To ensure proper moisture content for productive soils in the U.S. Corn Belt region, farmers use drainage strategies on approximately 25% of their cropland. While this is some of the most productive land in the world, it is at risk from too much or too little water in any given year. This limits crop productivity and threatens water quality. Climate change is resulting in more intense rainfall and scorching droughts, which makes water management problems worse for farmers.
Funded by USDA, Purdue University leads a team that includes researchers and extension specialists from Iowa State University, The Ohio State University, South Dakota State University, North Dakota State University, University of Missouri, and University of Minnesota. The collaborative team helps farmers with their water management challenges through the 5-year “Transforming Drainage” project. They integrated research, education, and extension to improve drainage strategies and implement water storage solutions.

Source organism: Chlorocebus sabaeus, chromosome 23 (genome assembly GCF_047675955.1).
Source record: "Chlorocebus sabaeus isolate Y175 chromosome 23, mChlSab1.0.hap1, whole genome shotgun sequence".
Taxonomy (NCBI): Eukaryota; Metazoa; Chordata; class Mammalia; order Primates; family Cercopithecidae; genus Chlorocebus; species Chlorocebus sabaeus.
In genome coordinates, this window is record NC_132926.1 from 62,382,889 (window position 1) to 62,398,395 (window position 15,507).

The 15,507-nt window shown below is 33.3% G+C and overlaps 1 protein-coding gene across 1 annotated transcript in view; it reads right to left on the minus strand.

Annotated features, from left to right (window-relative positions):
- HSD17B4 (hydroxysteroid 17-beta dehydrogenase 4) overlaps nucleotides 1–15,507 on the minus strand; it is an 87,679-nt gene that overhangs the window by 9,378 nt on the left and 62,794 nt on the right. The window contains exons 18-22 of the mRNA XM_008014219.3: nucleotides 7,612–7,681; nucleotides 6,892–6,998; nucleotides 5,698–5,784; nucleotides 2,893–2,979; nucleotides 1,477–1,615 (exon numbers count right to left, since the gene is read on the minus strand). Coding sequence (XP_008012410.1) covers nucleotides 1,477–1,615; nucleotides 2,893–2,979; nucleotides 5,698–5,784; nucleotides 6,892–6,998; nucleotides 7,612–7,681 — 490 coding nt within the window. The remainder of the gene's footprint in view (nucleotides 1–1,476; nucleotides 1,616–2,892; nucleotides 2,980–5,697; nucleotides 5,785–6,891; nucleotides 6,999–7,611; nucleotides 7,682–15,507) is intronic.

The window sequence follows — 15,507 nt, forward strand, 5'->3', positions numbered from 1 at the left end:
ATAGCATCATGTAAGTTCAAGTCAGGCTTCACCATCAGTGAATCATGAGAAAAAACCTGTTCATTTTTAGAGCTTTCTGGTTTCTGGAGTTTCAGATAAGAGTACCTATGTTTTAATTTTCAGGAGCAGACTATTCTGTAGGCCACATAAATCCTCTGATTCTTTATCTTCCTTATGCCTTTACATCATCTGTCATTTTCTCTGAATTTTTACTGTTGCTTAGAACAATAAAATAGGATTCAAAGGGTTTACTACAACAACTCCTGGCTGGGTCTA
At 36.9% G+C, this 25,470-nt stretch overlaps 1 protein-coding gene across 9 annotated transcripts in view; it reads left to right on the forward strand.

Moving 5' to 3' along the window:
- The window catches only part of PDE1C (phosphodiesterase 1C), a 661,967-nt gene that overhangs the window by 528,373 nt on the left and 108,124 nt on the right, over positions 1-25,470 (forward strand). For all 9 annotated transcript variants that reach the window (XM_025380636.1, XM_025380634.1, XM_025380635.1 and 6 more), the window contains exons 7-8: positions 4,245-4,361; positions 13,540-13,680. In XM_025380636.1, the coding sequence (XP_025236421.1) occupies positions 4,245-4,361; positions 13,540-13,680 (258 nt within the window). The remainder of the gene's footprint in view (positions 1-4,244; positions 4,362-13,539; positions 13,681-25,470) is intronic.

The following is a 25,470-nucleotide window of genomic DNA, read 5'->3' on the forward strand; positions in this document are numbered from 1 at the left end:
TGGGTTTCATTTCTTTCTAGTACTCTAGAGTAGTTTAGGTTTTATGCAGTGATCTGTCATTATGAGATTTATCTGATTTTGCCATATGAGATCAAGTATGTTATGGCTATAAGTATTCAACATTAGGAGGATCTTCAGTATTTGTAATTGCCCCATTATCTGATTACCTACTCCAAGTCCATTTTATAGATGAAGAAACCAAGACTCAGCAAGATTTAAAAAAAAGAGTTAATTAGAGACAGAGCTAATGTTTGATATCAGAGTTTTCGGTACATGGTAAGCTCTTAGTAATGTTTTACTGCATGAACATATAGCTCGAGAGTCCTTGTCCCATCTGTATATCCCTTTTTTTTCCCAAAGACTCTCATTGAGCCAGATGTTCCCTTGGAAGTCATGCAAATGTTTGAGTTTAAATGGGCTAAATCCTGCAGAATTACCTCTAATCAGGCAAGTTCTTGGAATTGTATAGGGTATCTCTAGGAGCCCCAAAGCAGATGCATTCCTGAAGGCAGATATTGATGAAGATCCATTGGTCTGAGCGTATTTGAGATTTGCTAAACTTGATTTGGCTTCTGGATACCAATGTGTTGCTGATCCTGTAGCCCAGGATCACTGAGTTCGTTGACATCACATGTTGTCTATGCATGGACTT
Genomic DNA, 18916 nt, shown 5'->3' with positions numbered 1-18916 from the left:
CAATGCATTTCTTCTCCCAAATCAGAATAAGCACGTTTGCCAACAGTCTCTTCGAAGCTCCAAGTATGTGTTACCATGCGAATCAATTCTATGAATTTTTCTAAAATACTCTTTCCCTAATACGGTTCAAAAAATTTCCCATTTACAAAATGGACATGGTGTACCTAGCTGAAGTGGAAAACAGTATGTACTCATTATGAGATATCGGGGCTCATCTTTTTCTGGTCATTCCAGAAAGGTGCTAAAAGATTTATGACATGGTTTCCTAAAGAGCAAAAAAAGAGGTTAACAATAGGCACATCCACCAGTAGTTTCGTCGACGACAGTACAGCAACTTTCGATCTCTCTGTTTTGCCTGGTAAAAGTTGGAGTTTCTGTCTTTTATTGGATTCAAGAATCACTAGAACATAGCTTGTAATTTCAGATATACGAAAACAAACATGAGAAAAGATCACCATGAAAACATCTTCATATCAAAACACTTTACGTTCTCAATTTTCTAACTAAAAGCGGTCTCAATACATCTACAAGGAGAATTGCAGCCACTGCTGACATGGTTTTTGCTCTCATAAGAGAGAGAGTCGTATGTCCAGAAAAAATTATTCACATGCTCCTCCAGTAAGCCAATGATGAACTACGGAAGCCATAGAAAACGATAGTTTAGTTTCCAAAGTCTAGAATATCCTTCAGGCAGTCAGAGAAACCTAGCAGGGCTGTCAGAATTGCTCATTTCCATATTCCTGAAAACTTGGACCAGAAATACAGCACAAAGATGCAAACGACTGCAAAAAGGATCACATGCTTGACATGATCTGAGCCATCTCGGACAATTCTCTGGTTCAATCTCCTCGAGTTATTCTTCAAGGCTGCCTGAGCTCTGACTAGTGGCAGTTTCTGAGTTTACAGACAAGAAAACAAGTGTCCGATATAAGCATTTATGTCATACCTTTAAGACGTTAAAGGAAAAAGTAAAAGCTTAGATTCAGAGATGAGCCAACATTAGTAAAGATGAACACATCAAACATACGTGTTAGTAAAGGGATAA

The team is providing tools and strategies to farmers, watershed managers, and policymakers to inform decisions about storing drainage water in the agricultural landscape. Practices such as controlled drainage, saturated buffers, and drainage water recycling are useful.
The project also educates the next generation of farmers, engineers, and scientists about
drainage and water storage. The result is that farmers’ operations will be more resilient,
sustainable, and profitable in the Corn Belt and beyond.